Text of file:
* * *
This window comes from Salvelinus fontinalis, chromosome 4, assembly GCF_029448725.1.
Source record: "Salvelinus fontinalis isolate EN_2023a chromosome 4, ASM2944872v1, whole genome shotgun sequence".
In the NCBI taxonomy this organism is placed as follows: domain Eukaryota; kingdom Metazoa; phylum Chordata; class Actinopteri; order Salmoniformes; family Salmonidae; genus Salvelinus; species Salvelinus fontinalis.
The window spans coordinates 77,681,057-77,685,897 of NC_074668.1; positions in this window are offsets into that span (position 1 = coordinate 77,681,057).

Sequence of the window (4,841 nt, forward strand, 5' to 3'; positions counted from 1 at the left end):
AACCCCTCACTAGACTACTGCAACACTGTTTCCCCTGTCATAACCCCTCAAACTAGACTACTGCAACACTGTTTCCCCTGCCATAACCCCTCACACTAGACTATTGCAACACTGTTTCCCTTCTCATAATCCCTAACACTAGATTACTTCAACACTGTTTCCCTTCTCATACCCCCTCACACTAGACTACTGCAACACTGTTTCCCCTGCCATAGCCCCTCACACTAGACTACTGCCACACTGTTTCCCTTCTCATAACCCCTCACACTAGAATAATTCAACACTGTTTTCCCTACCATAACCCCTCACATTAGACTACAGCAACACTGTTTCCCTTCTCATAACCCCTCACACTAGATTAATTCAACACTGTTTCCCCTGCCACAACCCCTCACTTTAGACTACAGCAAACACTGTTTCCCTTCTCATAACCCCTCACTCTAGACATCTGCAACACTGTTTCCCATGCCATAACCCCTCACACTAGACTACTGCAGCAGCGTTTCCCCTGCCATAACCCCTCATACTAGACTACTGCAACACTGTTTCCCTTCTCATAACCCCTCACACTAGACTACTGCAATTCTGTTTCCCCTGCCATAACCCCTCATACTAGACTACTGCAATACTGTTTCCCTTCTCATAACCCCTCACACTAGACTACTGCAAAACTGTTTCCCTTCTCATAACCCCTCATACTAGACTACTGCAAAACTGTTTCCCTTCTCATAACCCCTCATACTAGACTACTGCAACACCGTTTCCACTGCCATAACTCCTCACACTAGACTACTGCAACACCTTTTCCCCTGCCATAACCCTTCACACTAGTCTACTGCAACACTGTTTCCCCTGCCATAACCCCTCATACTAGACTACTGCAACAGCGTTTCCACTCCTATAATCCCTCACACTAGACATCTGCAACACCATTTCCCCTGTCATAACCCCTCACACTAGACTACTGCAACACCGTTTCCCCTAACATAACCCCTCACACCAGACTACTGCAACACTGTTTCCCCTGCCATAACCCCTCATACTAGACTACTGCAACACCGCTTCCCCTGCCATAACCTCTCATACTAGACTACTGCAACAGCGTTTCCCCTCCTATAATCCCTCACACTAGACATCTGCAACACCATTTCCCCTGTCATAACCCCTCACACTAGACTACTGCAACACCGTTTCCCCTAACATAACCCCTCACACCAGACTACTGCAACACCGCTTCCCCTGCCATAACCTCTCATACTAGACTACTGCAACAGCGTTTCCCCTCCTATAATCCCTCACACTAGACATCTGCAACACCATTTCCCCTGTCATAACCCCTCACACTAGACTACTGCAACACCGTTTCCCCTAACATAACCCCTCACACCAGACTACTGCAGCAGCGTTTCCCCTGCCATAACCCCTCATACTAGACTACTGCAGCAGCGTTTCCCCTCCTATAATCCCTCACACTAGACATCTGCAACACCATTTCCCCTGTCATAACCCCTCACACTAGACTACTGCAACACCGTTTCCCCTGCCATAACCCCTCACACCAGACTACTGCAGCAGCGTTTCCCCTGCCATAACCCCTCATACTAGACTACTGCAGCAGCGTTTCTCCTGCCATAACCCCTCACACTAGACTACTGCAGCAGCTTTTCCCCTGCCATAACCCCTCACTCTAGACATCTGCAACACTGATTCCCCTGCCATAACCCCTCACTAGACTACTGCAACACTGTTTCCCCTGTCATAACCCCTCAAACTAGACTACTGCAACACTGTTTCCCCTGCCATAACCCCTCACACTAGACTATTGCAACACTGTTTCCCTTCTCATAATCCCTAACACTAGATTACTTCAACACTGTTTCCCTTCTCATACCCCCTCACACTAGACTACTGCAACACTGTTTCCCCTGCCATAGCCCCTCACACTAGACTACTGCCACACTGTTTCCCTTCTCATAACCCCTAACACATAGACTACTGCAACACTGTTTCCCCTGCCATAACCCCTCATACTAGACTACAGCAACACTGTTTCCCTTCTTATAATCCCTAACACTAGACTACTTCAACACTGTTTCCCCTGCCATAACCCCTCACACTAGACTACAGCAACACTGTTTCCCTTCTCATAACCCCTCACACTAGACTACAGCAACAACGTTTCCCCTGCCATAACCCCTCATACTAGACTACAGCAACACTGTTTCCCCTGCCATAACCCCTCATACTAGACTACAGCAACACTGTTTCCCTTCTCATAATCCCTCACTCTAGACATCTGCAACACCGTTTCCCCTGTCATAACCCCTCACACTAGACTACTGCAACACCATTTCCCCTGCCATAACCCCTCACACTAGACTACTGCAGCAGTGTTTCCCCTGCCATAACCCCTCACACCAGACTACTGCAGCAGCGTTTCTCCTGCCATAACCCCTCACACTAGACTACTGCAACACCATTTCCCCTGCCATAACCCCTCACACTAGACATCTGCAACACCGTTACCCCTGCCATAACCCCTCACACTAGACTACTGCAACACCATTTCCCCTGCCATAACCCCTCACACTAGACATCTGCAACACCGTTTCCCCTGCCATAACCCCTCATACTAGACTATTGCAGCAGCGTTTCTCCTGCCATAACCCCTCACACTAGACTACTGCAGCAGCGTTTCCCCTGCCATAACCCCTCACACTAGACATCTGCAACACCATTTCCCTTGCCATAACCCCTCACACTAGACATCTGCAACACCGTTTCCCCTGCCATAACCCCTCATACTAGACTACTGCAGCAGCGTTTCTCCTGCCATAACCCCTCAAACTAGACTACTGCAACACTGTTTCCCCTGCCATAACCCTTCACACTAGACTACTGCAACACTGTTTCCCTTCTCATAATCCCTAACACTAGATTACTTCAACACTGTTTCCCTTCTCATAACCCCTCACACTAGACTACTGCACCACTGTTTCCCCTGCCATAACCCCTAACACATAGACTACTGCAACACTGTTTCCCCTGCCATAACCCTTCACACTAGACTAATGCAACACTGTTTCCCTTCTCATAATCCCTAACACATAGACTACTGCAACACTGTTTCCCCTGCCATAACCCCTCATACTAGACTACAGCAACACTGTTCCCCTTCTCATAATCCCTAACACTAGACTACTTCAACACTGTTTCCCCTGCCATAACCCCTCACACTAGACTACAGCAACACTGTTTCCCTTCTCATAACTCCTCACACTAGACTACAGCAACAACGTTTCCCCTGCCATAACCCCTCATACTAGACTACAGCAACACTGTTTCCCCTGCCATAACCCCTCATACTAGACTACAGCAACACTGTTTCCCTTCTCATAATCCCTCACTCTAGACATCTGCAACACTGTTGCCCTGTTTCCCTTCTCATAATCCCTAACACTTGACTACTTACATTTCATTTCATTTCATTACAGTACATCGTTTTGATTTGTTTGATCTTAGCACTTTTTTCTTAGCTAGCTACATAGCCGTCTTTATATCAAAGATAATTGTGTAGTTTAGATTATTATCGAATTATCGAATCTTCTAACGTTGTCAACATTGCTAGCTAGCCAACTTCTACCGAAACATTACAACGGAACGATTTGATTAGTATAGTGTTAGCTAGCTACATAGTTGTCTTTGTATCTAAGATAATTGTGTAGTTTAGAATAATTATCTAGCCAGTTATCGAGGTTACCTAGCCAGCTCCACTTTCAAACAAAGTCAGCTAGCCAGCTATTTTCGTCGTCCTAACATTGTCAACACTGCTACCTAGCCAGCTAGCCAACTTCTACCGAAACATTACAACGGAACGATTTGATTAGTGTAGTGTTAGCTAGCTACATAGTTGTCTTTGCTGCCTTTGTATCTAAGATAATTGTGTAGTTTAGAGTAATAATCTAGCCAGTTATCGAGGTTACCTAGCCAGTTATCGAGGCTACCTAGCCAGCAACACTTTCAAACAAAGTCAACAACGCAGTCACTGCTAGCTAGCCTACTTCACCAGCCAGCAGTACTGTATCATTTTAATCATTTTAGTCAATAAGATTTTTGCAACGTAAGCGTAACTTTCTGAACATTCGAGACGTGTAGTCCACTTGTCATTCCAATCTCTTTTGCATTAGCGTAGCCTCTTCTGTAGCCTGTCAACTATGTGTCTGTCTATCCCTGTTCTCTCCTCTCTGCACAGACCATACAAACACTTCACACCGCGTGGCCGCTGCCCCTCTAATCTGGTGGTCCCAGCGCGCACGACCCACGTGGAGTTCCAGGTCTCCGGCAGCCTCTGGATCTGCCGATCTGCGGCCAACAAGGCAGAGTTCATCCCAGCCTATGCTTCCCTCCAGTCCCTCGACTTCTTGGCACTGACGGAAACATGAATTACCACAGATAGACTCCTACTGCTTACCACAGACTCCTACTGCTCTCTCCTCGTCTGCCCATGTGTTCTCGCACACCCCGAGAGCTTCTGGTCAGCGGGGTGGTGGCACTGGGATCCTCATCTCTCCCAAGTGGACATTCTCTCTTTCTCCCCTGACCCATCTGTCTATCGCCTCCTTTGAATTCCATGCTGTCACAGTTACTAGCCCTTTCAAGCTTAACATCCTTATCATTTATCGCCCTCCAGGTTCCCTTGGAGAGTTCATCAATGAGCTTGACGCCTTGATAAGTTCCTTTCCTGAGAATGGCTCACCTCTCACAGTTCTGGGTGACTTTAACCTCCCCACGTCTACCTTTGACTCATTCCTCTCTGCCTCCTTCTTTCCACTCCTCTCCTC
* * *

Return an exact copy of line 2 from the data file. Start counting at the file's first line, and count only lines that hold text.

Source record: "Salvelinus fontinalis isolate EN_2023a chromosome 4, ASM2944872v1, whole genome shotgun sequence".